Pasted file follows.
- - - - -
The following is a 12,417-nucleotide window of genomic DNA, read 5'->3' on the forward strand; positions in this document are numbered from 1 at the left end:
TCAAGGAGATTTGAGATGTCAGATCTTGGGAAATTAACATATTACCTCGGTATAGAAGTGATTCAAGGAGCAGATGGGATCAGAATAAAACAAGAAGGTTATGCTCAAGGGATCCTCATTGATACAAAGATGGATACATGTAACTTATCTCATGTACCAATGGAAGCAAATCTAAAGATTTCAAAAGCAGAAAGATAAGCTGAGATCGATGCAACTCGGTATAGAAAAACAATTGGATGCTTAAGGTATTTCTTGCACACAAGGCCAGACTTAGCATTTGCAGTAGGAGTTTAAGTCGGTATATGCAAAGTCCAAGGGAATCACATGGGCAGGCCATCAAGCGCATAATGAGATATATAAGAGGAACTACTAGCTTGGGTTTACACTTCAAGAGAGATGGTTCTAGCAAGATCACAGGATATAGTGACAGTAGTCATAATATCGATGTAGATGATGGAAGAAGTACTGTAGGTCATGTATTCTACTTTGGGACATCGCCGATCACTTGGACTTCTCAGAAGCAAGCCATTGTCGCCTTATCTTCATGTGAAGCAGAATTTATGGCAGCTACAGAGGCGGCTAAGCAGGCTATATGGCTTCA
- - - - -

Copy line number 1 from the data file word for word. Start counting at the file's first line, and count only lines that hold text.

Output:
The following is a 12,417-nucleotide window of genomic DNA, read 5'->3' on the forward strand; positions in this document are numbered from 1 at the left end: